My role will change, not the style says Brendon
Brendon McCullum has his own way of doing things. The man who wields the bat in the shorter versions of the game with the panache of a matador is ready to reinvent himself by opting to become a specialist Test batsman. Atreyo Mukhopadhyay reports. McCullums Numberscricket Updated: Nov 03, 2010 01:58 IST
Brendon McCullum has his own way of doing things. The man who wields the bat in the shorter versions of the game with the panache of a matador is ready to reinvent himself by opting to become a specialist Test batsman.
He has handed over the wicketkeeper’s gloves to Gareth Hopkins in Tests because of a bad knee, but he isn’t surrendering the matador’s red cape yet.
McCullum’s role will change, not his style. “I am a naturally aggressive player who likes to counterattack.
“I have been guilty of reining myself in sometimes in the past and have decided to stick to my style. If it doesn’t come off, it doesn’t come off.” How the ploy works against a versatile Indian attack is to be seen.
For the moment, though, McCullum is engrossed with the thought of how openers with unconventional approach have dominated world cricket.
“There are many success stories like Matthew Hayden, Virender Sehwag, Sanath Jayasuriya.
“They have had a huge impact in Test matches won by their teams,” said the man amid talks that he would figure in the top three in this New Zealand batting order.
Isn’t he aware that he will be put to a stern test by the Indian bowlers?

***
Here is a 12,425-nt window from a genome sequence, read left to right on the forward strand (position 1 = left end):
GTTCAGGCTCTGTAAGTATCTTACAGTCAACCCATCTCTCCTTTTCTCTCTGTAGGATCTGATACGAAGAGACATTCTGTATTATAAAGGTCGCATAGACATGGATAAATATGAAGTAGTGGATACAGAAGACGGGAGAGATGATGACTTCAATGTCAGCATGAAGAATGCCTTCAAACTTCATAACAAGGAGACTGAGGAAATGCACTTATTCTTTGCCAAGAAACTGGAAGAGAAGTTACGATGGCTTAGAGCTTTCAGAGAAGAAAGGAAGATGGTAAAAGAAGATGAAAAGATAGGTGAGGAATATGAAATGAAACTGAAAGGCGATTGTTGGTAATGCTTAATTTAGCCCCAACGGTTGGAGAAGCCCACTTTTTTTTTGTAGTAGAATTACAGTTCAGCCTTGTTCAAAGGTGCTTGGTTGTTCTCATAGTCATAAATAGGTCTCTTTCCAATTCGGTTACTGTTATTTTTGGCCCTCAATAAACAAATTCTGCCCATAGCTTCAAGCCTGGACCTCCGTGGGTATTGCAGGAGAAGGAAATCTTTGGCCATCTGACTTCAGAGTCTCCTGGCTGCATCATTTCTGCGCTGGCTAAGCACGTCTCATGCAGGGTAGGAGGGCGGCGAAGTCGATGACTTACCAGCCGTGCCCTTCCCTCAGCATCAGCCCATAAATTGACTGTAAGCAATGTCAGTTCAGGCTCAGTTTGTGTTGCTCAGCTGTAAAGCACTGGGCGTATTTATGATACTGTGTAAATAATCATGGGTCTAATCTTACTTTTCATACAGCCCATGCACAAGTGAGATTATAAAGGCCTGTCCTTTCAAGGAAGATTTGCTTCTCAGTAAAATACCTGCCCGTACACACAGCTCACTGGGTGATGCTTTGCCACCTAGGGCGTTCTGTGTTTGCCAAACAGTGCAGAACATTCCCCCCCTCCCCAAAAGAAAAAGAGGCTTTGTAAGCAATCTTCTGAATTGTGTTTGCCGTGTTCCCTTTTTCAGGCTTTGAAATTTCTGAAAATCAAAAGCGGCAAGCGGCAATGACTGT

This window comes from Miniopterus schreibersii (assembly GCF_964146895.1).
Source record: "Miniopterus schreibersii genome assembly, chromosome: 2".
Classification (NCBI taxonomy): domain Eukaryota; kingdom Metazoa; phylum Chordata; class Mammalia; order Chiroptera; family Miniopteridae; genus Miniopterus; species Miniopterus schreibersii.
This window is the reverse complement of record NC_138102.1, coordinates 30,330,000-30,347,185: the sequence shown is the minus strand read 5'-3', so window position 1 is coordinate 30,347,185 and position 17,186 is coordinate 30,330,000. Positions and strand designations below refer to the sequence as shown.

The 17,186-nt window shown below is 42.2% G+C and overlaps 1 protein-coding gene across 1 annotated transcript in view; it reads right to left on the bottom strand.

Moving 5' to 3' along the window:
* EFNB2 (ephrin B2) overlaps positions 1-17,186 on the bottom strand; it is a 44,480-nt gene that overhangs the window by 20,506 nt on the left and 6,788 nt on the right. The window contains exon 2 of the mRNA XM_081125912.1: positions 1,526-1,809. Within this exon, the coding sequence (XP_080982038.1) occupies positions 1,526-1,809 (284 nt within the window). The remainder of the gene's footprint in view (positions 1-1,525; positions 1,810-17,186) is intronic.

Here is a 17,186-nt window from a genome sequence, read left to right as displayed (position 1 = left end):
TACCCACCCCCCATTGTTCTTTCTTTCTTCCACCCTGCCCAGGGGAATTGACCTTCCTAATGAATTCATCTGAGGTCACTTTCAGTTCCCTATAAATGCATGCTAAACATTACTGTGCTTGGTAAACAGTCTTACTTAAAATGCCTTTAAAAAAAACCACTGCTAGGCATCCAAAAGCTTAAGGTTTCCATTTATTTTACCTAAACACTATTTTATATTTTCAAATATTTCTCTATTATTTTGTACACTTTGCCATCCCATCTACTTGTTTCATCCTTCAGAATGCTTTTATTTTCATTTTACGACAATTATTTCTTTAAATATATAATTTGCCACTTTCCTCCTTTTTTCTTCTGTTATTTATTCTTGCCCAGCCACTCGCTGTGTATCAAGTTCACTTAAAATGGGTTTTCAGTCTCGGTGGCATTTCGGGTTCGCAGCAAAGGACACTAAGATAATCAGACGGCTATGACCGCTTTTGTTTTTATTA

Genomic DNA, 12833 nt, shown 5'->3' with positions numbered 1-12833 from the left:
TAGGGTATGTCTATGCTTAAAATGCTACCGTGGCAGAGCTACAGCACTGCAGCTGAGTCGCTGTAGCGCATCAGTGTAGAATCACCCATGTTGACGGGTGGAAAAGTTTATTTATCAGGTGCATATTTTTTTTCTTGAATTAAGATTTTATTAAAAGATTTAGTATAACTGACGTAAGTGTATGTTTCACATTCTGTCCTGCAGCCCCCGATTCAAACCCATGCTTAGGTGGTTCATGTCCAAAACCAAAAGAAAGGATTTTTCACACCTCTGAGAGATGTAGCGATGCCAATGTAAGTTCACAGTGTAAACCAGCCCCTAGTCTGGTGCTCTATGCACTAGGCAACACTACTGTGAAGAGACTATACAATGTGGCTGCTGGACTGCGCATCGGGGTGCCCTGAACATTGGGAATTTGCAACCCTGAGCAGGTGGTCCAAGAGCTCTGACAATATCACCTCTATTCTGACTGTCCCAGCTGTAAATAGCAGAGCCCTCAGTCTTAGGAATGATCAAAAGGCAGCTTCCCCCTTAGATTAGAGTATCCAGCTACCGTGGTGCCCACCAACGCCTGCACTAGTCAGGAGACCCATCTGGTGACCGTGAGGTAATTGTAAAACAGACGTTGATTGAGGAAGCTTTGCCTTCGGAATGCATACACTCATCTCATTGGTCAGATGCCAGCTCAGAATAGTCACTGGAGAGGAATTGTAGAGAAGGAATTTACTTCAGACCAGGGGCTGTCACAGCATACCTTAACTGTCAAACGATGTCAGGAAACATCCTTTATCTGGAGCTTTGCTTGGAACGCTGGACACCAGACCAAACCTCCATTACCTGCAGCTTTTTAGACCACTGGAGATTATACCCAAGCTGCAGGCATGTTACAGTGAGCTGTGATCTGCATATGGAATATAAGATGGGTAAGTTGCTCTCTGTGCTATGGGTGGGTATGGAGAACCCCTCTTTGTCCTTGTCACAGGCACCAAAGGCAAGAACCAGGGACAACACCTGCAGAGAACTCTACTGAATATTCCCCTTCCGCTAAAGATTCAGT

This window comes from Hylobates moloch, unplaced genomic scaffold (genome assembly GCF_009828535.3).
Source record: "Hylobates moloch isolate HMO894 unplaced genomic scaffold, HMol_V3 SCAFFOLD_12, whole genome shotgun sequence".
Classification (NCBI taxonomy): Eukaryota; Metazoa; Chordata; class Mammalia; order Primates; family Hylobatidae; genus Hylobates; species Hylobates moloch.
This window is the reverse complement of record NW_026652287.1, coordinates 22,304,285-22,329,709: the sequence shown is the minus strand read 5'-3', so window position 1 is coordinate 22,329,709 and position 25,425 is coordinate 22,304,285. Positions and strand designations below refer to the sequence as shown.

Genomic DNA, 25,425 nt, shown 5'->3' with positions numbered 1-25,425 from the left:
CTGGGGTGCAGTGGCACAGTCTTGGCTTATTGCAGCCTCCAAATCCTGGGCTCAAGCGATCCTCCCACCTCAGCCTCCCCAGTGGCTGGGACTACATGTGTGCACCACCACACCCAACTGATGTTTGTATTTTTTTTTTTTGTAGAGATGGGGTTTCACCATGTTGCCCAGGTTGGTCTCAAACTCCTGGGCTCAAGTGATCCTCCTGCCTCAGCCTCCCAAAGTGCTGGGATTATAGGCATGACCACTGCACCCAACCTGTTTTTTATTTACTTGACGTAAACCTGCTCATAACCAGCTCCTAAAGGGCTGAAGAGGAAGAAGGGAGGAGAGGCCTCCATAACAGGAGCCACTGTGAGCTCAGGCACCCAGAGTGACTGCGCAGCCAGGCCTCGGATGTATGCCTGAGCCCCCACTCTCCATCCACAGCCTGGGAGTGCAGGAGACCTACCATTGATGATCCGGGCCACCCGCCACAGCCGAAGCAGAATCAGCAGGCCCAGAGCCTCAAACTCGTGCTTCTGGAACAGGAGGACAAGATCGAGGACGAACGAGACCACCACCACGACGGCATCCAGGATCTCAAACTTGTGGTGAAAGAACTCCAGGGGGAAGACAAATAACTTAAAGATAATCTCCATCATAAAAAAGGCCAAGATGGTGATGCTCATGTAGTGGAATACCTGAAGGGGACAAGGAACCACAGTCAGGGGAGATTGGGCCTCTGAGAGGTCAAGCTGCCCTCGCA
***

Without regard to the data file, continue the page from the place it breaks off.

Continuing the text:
“There is no doubt that it doesn’t get bigger than this…This is what cricket is all about, facing India in India. It can be a career-defining series. My preparation has been different this time and the challenge is to not make things too complicated,” said McCullum.
“This is the biggest challenge for me as a Test batsman. Youthful enthusiasm saw me do a few things in past but I am 29 now and things look different as you grow older. I hope to contribute with the bat and help New Zealand win more Tests,” said the player, who scored 579 runs at 57.90 in six Tests in 2009-10 with two hundreds and three fifties.
The man out to make his mark in Test cricket draws inspiration from one of his famous T20 deeds, the 73-ball 158, which got the Indian Premier League off to an unforgettable start in 2008.
“It changed my profile in India and opened up a few roads. I keep recalling that during bad times.”
Purists say good T20 players are those who first establish themselves in the longer versions.
McCullum is trying to move in the opposite direction. What adventures are in store might go a long way in determining how New Zealand fare in this series against the world’s most happening side.